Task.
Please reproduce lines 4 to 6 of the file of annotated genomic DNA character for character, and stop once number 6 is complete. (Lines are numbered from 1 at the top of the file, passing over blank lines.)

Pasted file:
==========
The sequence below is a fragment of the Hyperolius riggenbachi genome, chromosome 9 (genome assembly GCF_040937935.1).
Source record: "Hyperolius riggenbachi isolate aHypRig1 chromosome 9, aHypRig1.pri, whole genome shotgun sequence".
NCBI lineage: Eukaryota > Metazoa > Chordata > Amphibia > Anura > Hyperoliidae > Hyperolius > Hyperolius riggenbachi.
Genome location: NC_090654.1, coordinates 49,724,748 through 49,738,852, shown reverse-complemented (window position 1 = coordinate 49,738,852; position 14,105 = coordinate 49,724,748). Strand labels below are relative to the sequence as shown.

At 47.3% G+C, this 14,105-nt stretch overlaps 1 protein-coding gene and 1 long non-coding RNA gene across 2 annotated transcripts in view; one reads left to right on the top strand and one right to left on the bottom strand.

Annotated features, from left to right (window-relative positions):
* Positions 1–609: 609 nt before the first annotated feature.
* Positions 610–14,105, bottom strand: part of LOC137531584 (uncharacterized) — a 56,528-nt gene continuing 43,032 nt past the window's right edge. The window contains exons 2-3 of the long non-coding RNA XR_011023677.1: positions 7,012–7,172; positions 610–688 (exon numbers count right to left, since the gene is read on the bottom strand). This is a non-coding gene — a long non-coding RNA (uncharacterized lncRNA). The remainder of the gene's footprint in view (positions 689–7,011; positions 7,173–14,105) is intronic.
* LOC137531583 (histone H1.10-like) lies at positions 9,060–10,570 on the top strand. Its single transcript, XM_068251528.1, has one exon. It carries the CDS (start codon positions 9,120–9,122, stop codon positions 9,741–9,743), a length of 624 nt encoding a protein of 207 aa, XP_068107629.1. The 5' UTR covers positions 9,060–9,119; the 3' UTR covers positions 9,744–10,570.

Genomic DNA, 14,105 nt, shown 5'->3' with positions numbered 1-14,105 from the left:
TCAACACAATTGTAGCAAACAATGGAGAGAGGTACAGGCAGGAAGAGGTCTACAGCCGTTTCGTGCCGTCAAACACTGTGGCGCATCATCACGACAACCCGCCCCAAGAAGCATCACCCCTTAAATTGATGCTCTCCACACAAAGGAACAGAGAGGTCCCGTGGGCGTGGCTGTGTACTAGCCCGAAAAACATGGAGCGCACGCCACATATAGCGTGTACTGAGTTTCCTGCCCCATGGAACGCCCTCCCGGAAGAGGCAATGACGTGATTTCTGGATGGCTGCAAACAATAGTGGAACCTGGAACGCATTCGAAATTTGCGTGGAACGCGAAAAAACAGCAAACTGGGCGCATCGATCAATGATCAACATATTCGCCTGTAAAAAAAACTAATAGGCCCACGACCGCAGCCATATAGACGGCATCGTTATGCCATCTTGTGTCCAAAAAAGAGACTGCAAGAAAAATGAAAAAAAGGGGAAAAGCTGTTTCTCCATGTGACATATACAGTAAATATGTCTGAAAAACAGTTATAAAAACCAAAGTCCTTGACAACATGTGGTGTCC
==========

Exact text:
Genome location: NC_090654.1, coordinates 49,724,748 through 49,738,852, shown reverse-complemented (window position 1 = coordinate 49,738,852; position 14,105 = coordinate 49,724,748). Strand labels below are relative to the sequence as shown.

At 47.3% G+C, this 14,105-nt stretch overlaps 1 protein-coding gene and 1 long non-coding RNA gene across 2 annotated transcripts in view; one reads left to right on the top strand and one right to left on the bottom strand.

Annotated features, from left to right (window-relative positions):